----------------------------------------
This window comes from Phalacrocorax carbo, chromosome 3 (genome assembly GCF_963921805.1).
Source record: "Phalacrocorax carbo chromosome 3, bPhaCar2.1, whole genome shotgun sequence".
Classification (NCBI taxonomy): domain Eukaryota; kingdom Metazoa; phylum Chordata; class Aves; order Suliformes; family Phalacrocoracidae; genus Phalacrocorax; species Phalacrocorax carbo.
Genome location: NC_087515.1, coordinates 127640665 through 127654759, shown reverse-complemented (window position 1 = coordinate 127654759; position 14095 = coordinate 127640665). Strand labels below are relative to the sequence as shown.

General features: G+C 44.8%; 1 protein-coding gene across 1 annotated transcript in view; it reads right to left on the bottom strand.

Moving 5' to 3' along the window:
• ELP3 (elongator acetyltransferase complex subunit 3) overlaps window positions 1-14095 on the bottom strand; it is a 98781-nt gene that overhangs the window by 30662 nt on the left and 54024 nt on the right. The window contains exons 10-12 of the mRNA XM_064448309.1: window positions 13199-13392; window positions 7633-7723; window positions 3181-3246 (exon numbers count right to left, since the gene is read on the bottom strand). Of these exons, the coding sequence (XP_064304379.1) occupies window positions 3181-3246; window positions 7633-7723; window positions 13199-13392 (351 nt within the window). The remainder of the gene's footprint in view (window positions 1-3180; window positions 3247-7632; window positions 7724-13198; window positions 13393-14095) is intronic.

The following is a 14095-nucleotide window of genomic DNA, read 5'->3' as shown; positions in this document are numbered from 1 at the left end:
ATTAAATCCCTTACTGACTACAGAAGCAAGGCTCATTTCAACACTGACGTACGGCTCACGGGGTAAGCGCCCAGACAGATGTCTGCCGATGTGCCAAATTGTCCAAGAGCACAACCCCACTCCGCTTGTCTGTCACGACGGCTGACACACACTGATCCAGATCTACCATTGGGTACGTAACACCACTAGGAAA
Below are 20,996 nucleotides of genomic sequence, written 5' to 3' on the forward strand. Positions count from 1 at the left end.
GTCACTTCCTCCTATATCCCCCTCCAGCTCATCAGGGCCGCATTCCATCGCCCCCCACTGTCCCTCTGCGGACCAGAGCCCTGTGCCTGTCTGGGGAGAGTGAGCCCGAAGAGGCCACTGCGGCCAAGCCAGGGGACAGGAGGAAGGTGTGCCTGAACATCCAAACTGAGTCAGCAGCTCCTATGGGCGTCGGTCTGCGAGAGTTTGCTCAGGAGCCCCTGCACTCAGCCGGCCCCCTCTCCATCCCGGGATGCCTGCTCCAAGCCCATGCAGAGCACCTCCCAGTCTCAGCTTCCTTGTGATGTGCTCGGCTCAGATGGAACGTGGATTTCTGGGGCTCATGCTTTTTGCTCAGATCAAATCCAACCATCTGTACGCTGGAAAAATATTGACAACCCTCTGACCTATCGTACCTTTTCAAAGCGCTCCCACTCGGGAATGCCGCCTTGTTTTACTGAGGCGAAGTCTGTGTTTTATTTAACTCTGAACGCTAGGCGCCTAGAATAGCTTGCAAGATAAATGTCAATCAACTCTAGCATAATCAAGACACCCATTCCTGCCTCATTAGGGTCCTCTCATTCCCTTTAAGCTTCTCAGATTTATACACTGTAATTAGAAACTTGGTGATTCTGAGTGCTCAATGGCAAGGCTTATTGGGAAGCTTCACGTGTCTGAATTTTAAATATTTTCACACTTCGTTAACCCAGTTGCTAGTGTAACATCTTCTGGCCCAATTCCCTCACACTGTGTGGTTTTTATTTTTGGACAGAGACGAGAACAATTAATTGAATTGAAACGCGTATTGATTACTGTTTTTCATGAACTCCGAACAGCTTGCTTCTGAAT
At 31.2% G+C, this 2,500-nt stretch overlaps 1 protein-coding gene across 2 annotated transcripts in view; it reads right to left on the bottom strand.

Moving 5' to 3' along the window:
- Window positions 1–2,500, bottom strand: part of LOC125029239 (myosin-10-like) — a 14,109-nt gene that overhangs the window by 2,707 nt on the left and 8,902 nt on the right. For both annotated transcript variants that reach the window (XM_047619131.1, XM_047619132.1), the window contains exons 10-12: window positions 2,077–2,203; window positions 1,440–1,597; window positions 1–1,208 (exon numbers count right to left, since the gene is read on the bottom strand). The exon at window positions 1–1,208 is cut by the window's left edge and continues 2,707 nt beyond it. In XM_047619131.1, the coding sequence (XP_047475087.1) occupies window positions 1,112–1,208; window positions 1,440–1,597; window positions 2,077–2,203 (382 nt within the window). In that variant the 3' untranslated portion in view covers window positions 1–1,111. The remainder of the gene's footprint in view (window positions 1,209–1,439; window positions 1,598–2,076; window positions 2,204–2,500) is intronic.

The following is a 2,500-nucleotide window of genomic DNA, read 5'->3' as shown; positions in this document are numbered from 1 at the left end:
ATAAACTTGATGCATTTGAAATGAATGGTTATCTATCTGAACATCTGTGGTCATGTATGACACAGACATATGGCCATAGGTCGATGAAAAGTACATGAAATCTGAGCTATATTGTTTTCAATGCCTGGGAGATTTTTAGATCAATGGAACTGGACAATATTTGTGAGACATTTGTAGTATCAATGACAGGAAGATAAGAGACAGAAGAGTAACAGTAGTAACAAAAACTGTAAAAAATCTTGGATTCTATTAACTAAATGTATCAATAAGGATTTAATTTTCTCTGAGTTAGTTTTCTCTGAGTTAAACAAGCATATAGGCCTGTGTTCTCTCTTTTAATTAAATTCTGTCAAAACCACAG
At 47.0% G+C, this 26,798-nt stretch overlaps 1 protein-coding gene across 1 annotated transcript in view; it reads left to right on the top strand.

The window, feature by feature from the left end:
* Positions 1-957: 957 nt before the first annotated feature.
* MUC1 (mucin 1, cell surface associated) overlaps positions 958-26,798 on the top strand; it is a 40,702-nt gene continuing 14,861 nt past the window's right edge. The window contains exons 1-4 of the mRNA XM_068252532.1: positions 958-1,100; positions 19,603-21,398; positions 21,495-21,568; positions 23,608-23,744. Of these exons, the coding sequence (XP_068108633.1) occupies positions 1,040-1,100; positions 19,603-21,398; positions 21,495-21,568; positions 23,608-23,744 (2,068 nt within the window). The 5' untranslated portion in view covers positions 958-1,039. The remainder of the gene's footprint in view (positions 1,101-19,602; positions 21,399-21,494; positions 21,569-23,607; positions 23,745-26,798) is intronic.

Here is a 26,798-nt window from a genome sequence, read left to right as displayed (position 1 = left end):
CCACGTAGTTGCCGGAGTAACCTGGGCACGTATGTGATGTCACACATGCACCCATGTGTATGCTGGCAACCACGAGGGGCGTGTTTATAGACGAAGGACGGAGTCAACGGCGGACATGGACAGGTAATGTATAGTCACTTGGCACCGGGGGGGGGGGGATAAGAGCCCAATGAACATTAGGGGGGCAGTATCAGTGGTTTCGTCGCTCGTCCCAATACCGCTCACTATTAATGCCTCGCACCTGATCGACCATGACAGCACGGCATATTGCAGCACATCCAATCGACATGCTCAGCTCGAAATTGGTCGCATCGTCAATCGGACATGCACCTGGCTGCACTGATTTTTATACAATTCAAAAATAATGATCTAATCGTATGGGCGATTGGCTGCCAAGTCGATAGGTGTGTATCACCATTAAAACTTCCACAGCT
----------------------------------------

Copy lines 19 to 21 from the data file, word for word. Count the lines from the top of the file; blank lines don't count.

* Positions 1-957: 957 nt before the first annotated feature.
* MUC1 (mucin 1, cell surface associated) overlaps positions 958-26,798 on the top strand; it is a 40,702-nt gene continuing 14,861 nt past the window's right edge. The window contains exons 1-4 of the mRNA XM_068252532.1: positions 958-1,100; positions 19,603-21,398; positions 21,495-21,568; positions 23,608-23,744. Of these exons, the coding sequence (XP_068108633.1) occupies positions 1,040-1,100; positions 19,603-21,398; positions 21,495-21,568; positions 23,608-23,744 (2,068 nt within the window). The 5' untranslated portion in view covers positions 958-1,039. The remainder of the gene's footprint in view (positions 1,101-19,602; positions 21,399-21,494; positions 21,569-23,607; positions 23,745-26,798) is intronic.

Here is a 26,798-nt window from a genome sequence, read left to right as displayed (position 1 = left end):